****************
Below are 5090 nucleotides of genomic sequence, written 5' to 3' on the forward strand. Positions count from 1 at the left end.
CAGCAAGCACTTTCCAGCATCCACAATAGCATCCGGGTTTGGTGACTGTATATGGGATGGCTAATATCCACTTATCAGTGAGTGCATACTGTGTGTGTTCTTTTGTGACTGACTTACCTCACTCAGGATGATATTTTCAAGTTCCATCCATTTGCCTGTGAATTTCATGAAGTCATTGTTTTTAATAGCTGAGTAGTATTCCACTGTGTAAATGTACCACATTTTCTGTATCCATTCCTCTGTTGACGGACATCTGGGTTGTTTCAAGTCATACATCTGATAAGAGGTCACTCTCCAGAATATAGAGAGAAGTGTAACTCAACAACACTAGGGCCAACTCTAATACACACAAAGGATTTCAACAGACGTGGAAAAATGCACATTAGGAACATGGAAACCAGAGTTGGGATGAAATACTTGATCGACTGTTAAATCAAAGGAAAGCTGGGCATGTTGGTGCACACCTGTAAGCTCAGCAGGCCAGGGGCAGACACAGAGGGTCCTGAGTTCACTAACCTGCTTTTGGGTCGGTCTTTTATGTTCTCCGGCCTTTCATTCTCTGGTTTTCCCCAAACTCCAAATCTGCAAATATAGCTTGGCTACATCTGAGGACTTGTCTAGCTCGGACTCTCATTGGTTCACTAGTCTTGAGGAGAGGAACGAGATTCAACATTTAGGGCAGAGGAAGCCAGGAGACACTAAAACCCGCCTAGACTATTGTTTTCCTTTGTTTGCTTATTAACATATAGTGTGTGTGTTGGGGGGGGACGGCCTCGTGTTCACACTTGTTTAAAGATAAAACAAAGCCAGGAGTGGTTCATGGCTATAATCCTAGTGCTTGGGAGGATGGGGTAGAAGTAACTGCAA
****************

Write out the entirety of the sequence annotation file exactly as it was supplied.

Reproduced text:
Below are 5090 nucleotides of genomic sequence, written 5' to 3' on the forward strand. Positions count from 1 at the left end.
CAGCAAGCACTTTCCAGCATCCACAATAGCATCCGGGTTTGGTGACTGTATATGGGATGGCTAATATCCACTTATCAGTGAGTGCATACTGTGTGTGTTCTTTTGTGACTGACTTACCTCACTCAGGATGATATTTTCAAGTTCCATCCATTTGCCTGTGAATTTCATGAAGTCATTGTTTTTAATAGCTGAGTAGTATTCCACTGTGTAAATGTACCACATTTTCTGTATCCATTCCTCTGTTGACGGACATCTGGGTTGTTTCAAGTCATACATCTGATAAGAGGTCACTCTCCAGAATATAGAGAGAAGTGTAACTCAACAACACTAGGGCCAACTCTAATACACACAAAGGATTTCAACAGACGTGGAAAAATGCACATTAGGAACATGGAAACCAGAGTTGGGATGAAATACTTGATCGACTGTTAAATCAAAGGAAAGCTGGGCATGTTGGTGCACACCTGTAAGCTCAGCAGGCCAGGGGCAGACACAGAGGGTCCTGAGTTCACTAACCTGCTTTTGGGTCGGTCTTTTATGTTCTCCGGCCTTTCATTCTCTGGTTTTCCCCAAACTCCAAATCTGCAAATATAGCTTGGCTACATCTGAGGACTTGTCTAGCTCGGACTCTCATTGGTTCACTAGTCTTGAGGAGAGGAACGAGATTCAACATTTAGGGCAGAGGAAGCCAGGAGACACTAAAACCCGCCTAGACTATTGTTTTCCTTTGTTTGCTTATTAACATATAGTGTGTGTGTTGGGGGGGGACGGCCTCGTGTTCACACTTGTTTAAAGATAAAACAAAGCCAGGAGTGGTTCATGGCTATAATCCTAGTGCTTGGGAGGATGGGGTAGAAGTAACTGCAA